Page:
Today's painting is the culmination of the reason for this trip to Hawai'i, Diamond Head in the late afternoon light, from the ocean side--not the "usual view" from Waikiki. It is approximately here that we dropped our parents' ashes, and said our final goodbyes. Diamond Head remained in shadow until we were well toward her, and then for the entire time we were releasing Mom and Pop's ashes, the sun shown brilliantly on her flanks. The rainbow followed the mountains all the way from the harbor, and stopped just where you see it in this painting. After we began our journey back, Diamond Head again went into shadow, as if to say, "I welcome them to me, they are mine now--you can go with comfort."
More amazement for us when we arrived to get on the catamaran--the one we were scheduled to take had "sudden engine trouble" and so we were upgraded to the one that carries 40 people at the last minute. Truly amazing. The service was short, with each of us putting 1/3 of the mixed ashes of both parents into the water. Then we scattered flowers and I read this modified poem:
Do not see the ocean and cry; We are not there. We do not die.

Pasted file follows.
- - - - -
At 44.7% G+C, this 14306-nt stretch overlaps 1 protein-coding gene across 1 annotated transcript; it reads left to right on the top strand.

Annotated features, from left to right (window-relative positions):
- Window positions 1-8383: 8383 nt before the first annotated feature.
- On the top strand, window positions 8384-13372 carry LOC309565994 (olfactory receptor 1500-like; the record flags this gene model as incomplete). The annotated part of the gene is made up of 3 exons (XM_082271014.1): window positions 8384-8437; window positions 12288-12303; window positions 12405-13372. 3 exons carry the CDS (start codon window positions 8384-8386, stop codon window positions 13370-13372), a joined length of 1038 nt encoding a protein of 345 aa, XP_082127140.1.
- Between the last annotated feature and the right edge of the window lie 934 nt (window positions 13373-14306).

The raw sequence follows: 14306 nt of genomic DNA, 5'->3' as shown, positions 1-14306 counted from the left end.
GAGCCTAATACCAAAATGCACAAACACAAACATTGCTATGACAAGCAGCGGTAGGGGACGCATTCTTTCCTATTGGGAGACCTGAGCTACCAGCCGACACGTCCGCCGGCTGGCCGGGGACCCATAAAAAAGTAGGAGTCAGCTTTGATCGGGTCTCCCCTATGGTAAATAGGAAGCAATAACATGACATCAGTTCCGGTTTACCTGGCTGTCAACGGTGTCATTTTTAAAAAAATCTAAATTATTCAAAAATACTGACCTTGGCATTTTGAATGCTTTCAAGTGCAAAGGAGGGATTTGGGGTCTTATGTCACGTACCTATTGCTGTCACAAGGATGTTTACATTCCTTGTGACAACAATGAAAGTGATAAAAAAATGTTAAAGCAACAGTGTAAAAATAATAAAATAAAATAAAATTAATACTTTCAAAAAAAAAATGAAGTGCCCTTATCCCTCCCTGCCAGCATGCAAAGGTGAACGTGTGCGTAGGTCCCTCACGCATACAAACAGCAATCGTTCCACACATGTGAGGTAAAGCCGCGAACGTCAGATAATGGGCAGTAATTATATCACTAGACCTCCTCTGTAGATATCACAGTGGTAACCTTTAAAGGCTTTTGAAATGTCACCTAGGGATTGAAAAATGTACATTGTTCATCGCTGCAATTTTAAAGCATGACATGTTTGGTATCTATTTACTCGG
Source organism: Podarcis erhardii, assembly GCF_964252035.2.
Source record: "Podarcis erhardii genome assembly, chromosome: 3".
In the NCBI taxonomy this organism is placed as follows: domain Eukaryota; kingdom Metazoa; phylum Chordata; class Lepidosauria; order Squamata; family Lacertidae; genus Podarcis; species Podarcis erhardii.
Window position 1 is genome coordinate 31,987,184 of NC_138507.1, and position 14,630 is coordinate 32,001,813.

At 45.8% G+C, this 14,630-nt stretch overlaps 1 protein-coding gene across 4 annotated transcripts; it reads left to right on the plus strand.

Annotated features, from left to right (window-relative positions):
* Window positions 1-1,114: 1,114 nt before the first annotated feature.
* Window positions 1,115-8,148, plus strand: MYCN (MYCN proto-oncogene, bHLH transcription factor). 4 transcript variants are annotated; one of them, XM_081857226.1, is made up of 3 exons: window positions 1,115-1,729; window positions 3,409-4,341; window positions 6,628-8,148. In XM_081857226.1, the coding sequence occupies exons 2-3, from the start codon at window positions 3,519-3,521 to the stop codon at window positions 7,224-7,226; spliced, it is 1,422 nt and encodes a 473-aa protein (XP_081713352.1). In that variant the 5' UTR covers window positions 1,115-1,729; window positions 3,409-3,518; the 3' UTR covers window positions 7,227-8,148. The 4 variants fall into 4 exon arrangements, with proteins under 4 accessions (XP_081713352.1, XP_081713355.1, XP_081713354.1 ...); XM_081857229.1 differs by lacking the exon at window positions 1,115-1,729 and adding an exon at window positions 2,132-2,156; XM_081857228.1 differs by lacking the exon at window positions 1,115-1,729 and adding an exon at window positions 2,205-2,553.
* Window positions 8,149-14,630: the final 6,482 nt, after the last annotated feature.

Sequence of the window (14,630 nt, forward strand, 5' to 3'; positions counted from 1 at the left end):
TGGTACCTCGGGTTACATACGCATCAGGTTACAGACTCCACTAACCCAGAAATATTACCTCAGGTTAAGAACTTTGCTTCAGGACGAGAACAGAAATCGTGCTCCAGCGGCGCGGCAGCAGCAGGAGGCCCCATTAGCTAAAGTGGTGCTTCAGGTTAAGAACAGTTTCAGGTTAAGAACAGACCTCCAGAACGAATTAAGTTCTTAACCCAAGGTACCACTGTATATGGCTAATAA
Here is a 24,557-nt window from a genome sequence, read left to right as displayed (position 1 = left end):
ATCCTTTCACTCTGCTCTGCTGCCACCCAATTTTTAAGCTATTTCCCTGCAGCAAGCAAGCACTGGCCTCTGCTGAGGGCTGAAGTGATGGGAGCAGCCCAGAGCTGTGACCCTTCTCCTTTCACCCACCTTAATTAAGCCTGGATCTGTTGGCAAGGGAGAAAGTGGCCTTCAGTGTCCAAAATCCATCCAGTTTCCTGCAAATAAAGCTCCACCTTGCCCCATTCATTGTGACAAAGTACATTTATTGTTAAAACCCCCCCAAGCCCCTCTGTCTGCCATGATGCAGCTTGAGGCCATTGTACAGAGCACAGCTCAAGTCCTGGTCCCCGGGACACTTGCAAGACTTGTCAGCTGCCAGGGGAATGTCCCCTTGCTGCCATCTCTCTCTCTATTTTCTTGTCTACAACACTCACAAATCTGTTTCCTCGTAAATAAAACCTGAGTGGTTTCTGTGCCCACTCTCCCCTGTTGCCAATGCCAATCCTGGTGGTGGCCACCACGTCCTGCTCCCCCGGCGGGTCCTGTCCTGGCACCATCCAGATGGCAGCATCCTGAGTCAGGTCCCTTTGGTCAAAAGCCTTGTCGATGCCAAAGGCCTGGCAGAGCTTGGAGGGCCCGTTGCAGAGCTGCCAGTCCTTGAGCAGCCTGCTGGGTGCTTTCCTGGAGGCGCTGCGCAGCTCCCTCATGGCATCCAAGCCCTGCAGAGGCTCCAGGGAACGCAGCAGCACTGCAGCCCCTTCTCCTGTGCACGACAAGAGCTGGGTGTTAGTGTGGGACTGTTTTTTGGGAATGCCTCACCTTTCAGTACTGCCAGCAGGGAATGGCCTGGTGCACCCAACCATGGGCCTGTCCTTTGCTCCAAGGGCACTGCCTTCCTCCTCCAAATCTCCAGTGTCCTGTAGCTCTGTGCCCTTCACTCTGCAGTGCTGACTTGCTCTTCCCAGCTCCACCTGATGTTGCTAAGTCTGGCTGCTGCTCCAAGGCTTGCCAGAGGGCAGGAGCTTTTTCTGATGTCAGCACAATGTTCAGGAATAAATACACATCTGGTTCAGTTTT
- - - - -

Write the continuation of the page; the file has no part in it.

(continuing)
We will be the trade winds that blow. We will be the ocean waves below. We will be in Hawai’i’s rain.
And because of you, we are home again.
So when you go on with smiling faces, far away, in other places
You’ll think of this moment when you unpack,
But know this now--You’ve brought us back.
Please do not stand here and cry, we are not here, it is not goodbye.
I have to say, I have this feeling of great tiredness, yet a lifting of my spirit today, for the burden of being caretaker for their corporeal remains has been lifted from my shoulders now. Tomorrow I spend the day on a ranch on on the windward side, for some much needed horse time.
Thursday, October 19, 2006
I'm writing you from about 33,000 feet above the blue Pacific Ocean this afternoon, sitting in first class on this flight to Hawaii. I have never flown first class before, and I could get used to this! The service is wonderful, the flight is gentle, and five hours in the air is literally "flying by".